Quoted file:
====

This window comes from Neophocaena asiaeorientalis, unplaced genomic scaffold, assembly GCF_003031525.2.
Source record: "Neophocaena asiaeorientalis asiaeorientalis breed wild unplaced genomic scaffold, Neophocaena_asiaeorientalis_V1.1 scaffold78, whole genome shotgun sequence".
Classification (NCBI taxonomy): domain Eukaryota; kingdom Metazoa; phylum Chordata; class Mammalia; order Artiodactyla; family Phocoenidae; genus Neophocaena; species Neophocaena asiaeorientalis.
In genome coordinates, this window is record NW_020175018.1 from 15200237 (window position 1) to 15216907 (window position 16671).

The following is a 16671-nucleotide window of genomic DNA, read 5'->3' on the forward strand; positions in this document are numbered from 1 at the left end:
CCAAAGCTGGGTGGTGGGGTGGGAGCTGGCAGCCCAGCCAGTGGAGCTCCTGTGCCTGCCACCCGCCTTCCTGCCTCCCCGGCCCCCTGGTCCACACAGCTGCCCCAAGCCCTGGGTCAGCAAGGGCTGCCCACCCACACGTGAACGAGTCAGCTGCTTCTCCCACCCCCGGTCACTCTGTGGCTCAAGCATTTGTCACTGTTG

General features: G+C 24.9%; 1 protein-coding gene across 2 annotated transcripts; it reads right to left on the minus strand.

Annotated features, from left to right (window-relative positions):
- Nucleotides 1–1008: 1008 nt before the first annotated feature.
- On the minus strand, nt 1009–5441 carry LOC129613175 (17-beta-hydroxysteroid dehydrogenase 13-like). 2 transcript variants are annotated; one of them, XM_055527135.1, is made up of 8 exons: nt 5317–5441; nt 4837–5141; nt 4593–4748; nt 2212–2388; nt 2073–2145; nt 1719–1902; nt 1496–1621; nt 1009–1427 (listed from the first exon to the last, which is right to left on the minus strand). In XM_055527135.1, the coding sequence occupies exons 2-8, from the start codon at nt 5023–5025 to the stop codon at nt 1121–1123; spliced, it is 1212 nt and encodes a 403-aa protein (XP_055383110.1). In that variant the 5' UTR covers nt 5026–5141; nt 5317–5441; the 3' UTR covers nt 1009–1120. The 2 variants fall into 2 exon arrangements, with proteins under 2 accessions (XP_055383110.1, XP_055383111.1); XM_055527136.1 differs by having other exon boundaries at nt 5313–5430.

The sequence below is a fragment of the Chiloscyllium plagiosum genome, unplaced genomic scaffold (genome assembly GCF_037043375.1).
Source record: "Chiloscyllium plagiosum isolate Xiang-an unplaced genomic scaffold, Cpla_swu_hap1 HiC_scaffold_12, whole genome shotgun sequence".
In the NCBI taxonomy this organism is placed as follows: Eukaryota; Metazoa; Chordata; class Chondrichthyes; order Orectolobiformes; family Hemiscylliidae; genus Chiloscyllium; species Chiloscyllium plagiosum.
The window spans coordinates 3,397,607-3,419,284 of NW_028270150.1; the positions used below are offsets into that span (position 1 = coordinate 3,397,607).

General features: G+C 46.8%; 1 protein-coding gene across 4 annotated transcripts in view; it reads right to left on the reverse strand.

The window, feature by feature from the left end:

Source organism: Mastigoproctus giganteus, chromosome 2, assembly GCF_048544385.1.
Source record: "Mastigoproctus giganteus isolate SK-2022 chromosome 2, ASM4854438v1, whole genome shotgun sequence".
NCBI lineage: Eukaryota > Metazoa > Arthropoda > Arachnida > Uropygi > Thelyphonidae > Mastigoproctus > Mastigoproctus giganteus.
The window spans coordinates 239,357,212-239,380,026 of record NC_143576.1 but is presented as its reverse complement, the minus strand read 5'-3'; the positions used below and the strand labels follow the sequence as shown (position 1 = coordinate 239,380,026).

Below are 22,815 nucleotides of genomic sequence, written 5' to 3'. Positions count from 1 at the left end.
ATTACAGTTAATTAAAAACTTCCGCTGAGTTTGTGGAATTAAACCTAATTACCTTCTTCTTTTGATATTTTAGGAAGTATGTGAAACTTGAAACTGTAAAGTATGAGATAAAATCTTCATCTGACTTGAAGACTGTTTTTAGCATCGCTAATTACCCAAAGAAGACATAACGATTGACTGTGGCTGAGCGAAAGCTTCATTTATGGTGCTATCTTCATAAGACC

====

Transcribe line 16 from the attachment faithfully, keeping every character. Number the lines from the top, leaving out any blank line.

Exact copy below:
The window, feature by feature from the left end: